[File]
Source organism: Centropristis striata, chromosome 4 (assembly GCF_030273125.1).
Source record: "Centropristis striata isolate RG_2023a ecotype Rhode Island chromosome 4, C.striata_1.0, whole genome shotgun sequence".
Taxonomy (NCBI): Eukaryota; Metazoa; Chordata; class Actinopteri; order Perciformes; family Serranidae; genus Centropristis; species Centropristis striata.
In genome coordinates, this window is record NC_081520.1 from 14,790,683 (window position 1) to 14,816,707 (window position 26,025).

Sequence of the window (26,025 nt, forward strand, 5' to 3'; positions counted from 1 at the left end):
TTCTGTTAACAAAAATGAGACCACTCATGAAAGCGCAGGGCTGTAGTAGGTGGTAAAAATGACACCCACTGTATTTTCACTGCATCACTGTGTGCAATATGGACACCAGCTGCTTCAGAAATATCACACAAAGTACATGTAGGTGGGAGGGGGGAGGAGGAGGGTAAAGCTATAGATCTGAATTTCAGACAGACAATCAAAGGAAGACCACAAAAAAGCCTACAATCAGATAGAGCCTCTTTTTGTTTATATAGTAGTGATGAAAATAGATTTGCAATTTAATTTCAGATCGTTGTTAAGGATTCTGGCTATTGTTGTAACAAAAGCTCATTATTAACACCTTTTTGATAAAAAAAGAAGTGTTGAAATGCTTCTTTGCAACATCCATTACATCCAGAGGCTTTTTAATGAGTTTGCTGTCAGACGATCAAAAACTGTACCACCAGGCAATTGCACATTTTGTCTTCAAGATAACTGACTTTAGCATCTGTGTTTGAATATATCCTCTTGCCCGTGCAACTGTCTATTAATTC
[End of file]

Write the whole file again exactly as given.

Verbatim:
Source organism: Centropristis striata, chromosome 4 (assembly GCF_030273125.1).
Source record: "Centropristis striata isolate RG_2023a ecotype Rhode Island chromosome 4, C.striata_1.0, whole genome shotgun sequence".
Taxonomy (NCBI): Eukaryota; Metazoa; Chordata; class Actinopteri; order Perciformes; family Serranidae; genus Centropristis; species Centropristis striata.
In genome coordinates, this window is record NC_081520.1 from 14,790,683 (window position 1) to 14,816,707 (window position 26,025).

Sequence of the window (26,025 nt, forward strand, 5' to 3'; positions counted from 1 at the left end):
TTCTGTTAACAAAAATGAGACCACTCATGAAAGCGCAGGGCTGTAGTAGGTGGTAAAAATGACACCCACTGTATTTTCACTGCATCACTGTGTGCAATATGGACACCAGCTGCTTCAGAAATATCACACAAAGTACATGTAGGTGGGAGGGGGGAGGAGGAGGGTAAAGCTATAGATCTGAATTTCAGACAGACAATCAAAGGAAGACCACAAAAAAGCCTACAATCAGATAGAGCCTCTTTTTGTTTATATAGTAGTGATGAAAATAGATTTGCAATTTAATTTCAGATCGTTGTTAAGGATTCTGGCTATTGTTGTAACAAAAGCTCATTATTAACACCTTTTTGATAAAAAAAGAAGTGTTGAAATGCTTCTTTGCAACATCCATTACATCCAGAGGCTTTTTAATGAGTTTGCTGTCAGACGATCAAAAACTGTACCACCAGGCAATTGCACATTTTGTCTTCAAGATAACTGACTTTAGCATCTGTGTTTGAATATATCCTCTTGCCCGTGCAACTGTCTATTAATTC